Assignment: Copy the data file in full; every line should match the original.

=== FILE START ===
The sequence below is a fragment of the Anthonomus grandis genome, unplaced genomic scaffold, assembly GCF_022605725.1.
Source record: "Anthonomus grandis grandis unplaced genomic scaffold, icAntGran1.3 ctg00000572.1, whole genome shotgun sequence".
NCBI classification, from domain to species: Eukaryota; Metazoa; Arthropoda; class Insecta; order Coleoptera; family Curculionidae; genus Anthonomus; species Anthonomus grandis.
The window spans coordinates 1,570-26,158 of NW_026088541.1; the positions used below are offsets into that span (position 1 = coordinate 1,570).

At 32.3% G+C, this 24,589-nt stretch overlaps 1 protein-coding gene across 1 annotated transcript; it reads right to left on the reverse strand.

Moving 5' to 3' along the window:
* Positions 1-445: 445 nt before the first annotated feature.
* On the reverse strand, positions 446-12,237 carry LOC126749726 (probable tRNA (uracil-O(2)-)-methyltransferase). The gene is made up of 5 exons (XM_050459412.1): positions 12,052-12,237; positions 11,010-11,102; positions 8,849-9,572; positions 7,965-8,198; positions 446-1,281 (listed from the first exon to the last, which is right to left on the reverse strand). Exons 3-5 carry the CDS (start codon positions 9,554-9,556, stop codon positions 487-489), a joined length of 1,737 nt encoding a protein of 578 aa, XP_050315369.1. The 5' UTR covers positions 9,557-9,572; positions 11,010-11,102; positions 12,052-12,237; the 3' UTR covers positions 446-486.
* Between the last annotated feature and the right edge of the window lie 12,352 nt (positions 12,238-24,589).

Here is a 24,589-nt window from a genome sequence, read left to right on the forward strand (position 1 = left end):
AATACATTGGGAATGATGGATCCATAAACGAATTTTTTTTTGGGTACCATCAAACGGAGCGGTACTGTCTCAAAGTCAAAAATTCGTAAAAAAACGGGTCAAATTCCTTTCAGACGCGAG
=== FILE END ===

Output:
The sequence below is a fragment of the Anthonomus grandis genome, unplaced genomic scaffold, assembly GCF_022605725.1.
Source record: "Anthonomus grandis grandis unplaced genomic scaffold, icAntGran1.3 ctg00000572.1, whole genome shotgun sequence".
NCBI classification, from domain to species: Eukaryota; Metazoa; Arthropoda; class Insecta; order Coleoptera; family Curculionidae; genus Anthonomus; species Anthonomus grandis.
The window spans coordinates 1,570-26,158 of NW_026088541.1; the positions used below are offsets into that span (position 1 = coordinate 1,570).

At 32.3% G+C, this 24,589-nt stretch overlaps 1 protein-coding gene across 1 annotated transcript; it reads right to left on the reverse strand.

Moving 5' to 3' along the window:
* Positions 1-445: 445 nt before the first annotated feature.
* On the reverse strand, positions 446-12,237 carry LOC126749726 (probable tRNA (uracil-O(2)-)-methyltransferase). The gene is made up of 5 exons (XM_050459412.1): positions 12,052-12,237; positions 11,010-11,102; positions 8,849-9,572; positions 7,965-8,198; positions 446-1,281 (listed from the first exon to the last, which is right to left on the reverse strand). Exons 3-5 carry the CDS (start codon positions 9,554-9,556, stop codon positions 487-489), a joined length of 1,737 nt encoding a protein of 578 aa, XP_050315369.1. The 5' UTR covers positions 9,557-9,572; positions 11,010-11,102; positions 12,052-12,237; the 3' UTR covers positions 446-486.
* Between the last annotated feature and the right edge of the window lie 12,352 nt (positions 12,238-24,589).

Here is a 24,589-nt window from a genome sequence, read left to right on the forward strand (position 1 = left end):
AATACATTGGGAATGATGGATCCATAAACGAATTTTTTTTTGGGTACCATCAAACGGAGCGGTACTGTCTCAAAGTCAAAAATTCGTAAAAAAACGGGTCAAATTCCTTTCAGACGCGAG